I woke up to a flurry of announcements on social media forums by friends, family, and colleagues declaring what they would be giving up for Lent. A few people said that they would give up Facebook. I get that—I would find that hard and it would feel like a sacrifice of sorts. Someone said that they would give up smoking. I get that—I know how hard it is to break that addiction.
But then I got to thinking. If at the end of Lent you continue to be a non-smoker, then actually it’s not a sacrificial process. You will have benefited from it. This isn’t necessarily a bad thing, just an observation that it isn’t what Lent is about.
At that point, I started noticing that most of the declarations of Lenten “sacrifice” were actually to benefit the individual, with the majority of them relating to fitness and diet: giving up carbs (to lose weight); giving up being a coach potato and going to the gym (to get fit); giving up cheese; giving up gluten; giving up using the elevator; and giving up alcohol.
Suddenly, they all sounded like belated New Year’s resolutions with a 40-day get-out clause.
Now, I’m not saying this from a religious perspective—I’m not even taking part in any kind of Lenten ritual—it just struck me as a bit of a non-sequitur.
Underneath my curiosity, though, is a deeper question about expectations around this time of year relating to society’s obsession with weight and fitness. The excesses of Christmas and New Year have faded away, and the commercials enticing you to sign up for a “New Year, New You” are beginning to lose traction. Those of us who go through the ritual of New Year’s resolutions have either mastered them, or are less conscious of them gathering dust in our minds. Signed up to a new gym membership in the new year but not been going? Committed to running a marathon but not been in training? Signed up to a diet plan (Weightwatchers or Paleo or whatever seemed new and exciting in January) but not stuck to it? Well, Lent seems to be the answer and motivation to (re)kick-start that resolution.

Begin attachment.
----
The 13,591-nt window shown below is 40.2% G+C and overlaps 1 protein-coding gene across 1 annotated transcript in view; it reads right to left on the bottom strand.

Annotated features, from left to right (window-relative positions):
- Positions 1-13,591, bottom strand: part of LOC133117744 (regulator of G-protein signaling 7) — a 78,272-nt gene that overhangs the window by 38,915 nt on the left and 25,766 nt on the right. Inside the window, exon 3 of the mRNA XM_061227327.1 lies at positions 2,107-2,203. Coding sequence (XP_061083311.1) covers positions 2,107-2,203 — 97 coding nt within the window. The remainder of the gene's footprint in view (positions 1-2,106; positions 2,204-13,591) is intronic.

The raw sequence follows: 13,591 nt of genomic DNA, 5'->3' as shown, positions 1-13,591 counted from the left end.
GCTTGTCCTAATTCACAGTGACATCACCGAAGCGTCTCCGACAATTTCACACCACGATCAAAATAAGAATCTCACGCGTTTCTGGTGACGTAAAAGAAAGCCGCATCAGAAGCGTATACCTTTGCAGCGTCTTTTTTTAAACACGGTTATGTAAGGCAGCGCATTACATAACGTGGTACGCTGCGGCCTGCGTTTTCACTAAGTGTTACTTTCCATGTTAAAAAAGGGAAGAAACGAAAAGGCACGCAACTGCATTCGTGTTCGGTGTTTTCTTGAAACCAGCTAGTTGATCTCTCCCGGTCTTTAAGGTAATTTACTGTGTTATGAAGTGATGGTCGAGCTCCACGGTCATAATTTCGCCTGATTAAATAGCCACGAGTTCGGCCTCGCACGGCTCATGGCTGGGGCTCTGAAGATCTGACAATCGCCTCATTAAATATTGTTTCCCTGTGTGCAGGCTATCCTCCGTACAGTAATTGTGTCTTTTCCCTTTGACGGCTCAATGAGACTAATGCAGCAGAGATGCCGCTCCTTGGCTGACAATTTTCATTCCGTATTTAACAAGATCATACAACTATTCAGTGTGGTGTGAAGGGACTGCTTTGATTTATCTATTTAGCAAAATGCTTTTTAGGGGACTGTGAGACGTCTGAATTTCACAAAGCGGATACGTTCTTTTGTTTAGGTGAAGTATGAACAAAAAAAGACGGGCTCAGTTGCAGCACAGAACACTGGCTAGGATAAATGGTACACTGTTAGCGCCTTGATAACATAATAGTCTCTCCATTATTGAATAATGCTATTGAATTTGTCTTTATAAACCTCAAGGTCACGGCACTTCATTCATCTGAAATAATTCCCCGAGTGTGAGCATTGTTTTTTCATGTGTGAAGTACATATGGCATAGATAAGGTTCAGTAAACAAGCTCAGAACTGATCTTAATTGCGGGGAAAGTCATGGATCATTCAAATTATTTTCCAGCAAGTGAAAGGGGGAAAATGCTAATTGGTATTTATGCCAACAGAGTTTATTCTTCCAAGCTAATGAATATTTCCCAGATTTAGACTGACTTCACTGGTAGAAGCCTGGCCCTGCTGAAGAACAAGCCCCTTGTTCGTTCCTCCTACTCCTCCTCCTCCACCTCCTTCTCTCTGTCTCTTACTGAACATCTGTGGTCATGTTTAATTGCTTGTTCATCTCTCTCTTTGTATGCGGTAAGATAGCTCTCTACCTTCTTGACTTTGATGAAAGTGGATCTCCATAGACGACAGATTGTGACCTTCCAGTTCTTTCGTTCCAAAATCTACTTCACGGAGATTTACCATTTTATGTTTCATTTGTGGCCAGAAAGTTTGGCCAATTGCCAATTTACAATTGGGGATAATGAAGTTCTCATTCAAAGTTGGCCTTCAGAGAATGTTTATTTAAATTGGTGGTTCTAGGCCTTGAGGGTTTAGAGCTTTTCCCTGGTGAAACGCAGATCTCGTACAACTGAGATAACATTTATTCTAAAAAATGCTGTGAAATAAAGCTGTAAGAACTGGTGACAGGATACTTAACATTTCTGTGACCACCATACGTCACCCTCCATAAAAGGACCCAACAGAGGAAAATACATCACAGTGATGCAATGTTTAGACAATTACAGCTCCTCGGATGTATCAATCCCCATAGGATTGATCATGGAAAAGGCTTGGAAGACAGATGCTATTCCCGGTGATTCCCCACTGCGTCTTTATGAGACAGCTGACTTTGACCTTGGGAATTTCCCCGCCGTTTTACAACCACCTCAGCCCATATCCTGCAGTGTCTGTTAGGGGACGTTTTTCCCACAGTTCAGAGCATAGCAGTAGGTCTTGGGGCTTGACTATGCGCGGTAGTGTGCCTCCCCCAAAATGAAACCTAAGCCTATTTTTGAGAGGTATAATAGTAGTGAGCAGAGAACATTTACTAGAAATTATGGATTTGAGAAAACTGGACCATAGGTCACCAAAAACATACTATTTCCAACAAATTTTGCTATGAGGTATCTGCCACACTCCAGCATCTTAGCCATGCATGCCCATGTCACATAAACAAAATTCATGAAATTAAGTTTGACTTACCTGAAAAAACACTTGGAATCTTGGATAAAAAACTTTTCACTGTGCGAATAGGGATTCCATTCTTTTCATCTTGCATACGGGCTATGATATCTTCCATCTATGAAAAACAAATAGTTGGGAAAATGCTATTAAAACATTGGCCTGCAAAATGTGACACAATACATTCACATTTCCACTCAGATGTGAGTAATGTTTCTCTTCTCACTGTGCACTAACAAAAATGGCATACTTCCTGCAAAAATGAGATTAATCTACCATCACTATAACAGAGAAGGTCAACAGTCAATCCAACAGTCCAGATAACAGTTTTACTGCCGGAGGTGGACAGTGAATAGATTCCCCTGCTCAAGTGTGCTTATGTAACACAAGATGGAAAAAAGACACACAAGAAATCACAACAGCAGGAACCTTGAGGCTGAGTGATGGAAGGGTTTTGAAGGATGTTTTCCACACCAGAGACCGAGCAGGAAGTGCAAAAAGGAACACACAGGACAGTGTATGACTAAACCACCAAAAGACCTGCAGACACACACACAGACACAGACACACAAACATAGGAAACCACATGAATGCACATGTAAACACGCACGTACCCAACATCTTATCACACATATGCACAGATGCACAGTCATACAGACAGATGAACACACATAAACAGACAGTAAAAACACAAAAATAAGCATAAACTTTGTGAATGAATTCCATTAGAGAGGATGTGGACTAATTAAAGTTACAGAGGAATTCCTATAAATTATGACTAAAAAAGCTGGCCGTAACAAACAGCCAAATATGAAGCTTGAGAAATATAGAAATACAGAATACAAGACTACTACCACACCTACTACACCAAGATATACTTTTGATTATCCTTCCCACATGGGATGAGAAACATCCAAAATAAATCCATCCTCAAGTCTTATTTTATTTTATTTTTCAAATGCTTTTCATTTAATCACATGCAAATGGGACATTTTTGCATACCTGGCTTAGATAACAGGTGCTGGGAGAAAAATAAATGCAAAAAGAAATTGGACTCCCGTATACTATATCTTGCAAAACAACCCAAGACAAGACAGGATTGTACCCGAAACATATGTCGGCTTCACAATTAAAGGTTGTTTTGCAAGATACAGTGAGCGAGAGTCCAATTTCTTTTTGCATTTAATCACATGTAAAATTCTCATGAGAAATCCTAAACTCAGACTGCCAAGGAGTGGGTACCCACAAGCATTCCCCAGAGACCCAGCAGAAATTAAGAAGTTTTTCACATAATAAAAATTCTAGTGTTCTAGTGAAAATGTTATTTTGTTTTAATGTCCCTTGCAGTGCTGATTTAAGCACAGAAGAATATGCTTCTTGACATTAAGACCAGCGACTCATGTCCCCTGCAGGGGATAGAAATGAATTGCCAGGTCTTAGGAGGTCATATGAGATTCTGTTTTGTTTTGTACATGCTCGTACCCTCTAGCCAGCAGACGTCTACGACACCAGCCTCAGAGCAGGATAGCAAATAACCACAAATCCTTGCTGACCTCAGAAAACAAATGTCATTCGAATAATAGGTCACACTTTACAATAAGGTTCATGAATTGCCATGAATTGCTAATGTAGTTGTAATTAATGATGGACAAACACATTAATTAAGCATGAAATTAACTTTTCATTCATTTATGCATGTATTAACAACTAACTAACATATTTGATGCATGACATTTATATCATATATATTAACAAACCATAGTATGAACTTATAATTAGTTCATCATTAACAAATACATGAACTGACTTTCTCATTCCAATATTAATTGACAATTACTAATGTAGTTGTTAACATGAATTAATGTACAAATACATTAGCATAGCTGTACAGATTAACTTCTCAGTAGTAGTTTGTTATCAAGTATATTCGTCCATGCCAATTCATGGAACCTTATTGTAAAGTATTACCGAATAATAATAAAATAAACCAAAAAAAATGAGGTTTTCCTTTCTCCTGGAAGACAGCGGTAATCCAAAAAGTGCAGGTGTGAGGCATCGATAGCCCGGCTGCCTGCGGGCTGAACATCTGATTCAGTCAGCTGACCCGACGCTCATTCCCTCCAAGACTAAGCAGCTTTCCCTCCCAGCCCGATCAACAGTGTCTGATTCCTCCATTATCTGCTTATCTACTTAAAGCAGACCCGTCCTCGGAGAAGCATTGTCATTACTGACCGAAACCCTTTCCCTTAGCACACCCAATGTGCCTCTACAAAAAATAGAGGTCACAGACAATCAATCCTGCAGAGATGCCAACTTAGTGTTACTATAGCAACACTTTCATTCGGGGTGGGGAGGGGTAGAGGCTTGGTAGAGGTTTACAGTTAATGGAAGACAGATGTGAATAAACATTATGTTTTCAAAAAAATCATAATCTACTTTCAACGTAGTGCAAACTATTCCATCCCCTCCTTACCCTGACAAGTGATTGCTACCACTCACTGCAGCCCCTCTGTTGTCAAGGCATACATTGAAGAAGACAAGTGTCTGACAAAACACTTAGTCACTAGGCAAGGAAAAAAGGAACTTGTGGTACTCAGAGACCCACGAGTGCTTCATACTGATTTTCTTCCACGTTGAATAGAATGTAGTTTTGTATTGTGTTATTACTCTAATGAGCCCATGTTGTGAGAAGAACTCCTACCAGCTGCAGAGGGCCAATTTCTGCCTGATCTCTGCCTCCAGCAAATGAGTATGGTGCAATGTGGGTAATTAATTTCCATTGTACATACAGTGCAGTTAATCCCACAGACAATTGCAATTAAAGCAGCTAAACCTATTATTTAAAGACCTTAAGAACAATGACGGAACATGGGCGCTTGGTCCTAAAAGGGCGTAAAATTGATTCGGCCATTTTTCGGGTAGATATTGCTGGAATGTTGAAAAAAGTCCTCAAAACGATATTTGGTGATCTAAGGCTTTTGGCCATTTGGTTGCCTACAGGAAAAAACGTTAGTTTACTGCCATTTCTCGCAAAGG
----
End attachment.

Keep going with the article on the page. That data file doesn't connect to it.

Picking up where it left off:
As someone who specializes in working with eating disorders, this type of cyclical obsession bothers me. I experience an increase in symptomatic behaviors in my clients around these times. Lent becomes yet another pressure for my clients in their quest for acceptance through their physicality. Their inner critics, supported by the frenzy of activity of others around them, become so loud and demanding that they give in and relapse.
All this got me wondering what it would be like for us to give up something different for Lent that is unrelated to our ability to complete a challenge. What if, for the next 40 days and nights we committed to not judging others on their appearances? If we sacrificed our inclination to make ourselves feel better through putting someone else down (either in self-talk or with others), might this be more in line with the spirit of Lent by making this process about the good of others instead of ourselves?
— Veronica Lac